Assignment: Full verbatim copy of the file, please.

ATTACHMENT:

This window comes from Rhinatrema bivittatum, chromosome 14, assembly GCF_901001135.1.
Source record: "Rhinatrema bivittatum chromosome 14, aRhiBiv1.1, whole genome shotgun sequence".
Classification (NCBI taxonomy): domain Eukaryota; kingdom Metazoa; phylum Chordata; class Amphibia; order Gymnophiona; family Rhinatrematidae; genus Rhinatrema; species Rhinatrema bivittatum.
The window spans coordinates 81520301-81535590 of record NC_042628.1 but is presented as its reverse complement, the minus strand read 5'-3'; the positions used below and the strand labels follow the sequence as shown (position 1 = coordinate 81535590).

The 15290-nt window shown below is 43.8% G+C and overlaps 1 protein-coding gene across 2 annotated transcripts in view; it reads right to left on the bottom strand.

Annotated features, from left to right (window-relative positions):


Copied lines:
This window comes from Rhinatrema bivittatum, chromosome 14, assembly GCF_901001135.1.
Source record: "Rhinatrema bivittatum chromosome 14, aRhiBiv1.1, whole genome shotgun sequence".
Classification (NCBI taxonomy): domain Eukaryota; kingdom Metazoa; phylum Chordata; class Amphibia; order Gymnophiona; family Rhinatrematidae; genus Rhinatrema; species Rhinatrema bivittatum.
The window spans coordinates 81520301-81535590 of record NC_042628.1 but is presented as its reverse complement, the minus strand read 5'-3'; the positions used below and the strand labels follow the sequence as shown (position 1 = coordinate 81535590).

The 15290-nt window shown below is 43.8% G+C and overlaps 1 protein-coding gene across 2 annotated transcripts in view; it reads right to left on the bottom strand.

Annotated features, from left to right (window-relative positions):